Above: Edith, Sybil and Mary pose in their dinner dresses. Mary once again wears one of my absolute favorite pieces on the show, a rich, deeply textured blue gown with unusual and lovely ribbon detailing on the sleeves.

Above: Cora is the picture of an elegant matron in this beautiful brown velvet. Notice the precise tailoring on the waist!
Above: Edith is often left the wear the most unflattering of gowns, but on this dress we see a lovely collection of embellishments along the neckline.
Above: Lavender is a favorite color in season 2, and here Cora shows off a lovely gown with a short split overskirt of gorgeous velvet.


Above: Edith's gown is simplistic and evokes the empire styles of the previous century. Of special note are her exquisite net gloves.
Above: Mary reclines in a demure gown of pale jade. Chiffon drapes gracefully over her shoulders to be cinched at the waist by a sturdy lace applique.
Above: Mary again sports a beautiful working of chiffon, this time embellished by elaborate beading on the bodice.
Above: The four ladies of Downton Abbey show off their beautiful gowns. Each one is a unique work of art, and yet they each show similarities in the drape of the bodice, and the fabric choices (chiffon, brocade and satin).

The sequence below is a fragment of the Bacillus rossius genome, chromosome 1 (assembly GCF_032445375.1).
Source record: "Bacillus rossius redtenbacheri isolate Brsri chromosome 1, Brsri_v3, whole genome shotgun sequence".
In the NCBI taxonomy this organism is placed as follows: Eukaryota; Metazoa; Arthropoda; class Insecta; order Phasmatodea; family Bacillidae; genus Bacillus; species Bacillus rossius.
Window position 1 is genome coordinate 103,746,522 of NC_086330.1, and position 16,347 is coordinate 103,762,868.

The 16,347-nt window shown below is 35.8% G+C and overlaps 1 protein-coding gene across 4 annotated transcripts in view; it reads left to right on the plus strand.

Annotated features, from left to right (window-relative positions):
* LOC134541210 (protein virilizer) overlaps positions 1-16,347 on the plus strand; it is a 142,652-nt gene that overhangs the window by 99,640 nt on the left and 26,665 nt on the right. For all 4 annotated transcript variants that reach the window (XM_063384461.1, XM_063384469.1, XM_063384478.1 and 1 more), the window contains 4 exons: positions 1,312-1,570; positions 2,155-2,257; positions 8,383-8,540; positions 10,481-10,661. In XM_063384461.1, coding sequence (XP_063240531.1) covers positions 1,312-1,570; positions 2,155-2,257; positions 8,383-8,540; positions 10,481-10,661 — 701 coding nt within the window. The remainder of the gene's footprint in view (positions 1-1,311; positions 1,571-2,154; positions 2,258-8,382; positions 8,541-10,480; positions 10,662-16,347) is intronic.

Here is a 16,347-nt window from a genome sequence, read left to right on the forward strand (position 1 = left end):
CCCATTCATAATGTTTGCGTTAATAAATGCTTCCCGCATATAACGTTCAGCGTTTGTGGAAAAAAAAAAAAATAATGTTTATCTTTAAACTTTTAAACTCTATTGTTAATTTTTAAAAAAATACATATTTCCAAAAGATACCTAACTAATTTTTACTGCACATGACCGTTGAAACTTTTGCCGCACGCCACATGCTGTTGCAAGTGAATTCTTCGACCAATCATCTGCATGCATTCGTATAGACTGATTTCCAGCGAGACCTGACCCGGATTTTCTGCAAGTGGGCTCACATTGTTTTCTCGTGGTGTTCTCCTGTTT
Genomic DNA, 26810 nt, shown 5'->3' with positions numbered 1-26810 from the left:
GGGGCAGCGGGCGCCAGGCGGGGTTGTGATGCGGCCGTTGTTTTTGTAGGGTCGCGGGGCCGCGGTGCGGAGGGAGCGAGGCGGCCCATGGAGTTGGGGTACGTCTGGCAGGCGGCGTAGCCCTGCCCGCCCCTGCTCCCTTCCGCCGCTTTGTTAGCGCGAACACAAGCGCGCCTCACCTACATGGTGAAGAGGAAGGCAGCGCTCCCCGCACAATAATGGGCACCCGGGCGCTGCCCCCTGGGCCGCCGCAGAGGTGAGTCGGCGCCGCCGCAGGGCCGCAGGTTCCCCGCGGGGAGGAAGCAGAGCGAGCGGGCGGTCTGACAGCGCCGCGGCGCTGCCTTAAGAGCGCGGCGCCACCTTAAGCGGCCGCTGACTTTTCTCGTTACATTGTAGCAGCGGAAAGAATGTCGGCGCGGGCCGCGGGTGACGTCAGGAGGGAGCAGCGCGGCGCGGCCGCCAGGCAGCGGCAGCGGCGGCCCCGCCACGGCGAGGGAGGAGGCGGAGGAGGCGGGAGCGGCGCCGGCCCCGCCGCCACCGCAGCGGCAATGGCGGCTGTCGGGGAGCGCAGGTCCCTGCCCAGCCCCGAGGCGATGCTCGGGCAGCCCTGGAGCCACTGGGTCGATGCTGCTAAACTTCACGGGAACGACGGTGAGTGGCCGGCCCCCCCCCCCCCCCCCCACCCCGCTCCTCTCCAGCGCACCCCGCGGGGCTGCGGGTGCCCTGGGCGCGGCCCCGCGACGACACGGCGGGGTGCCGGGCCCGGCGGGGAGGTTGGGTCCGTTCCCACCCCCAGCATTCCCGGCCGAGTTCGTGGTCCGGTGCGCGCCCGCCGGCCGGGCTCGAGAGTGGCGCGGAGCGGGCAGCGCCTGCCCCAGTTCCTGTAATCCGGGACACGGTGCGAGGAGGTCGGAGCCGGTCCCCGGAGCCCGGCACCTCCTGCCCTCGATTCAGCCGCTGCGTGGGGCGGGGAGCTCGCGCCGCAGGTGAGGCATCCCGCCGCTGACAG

Above: Even in 1913 the upper class dressed by strict rules for each time of day and each activity. Mary is allowed to go on the hunt, but is constrained by a long skirt and sidesaddle. She does, however, look properly elegant in her hat and veil.
Above: Let us not forget the servants! As the highest ranking members of the staff, Carson, Mrs. Huges and O'Brian are allowed more individuality than any of the other servants. In fact, Mrs. Huges wears quite a well made gown with a stylish detailed collar.
Above: The ladies line up for dinner and we get a peek at another favorite of mine, Cousin Isobel's dinner dress.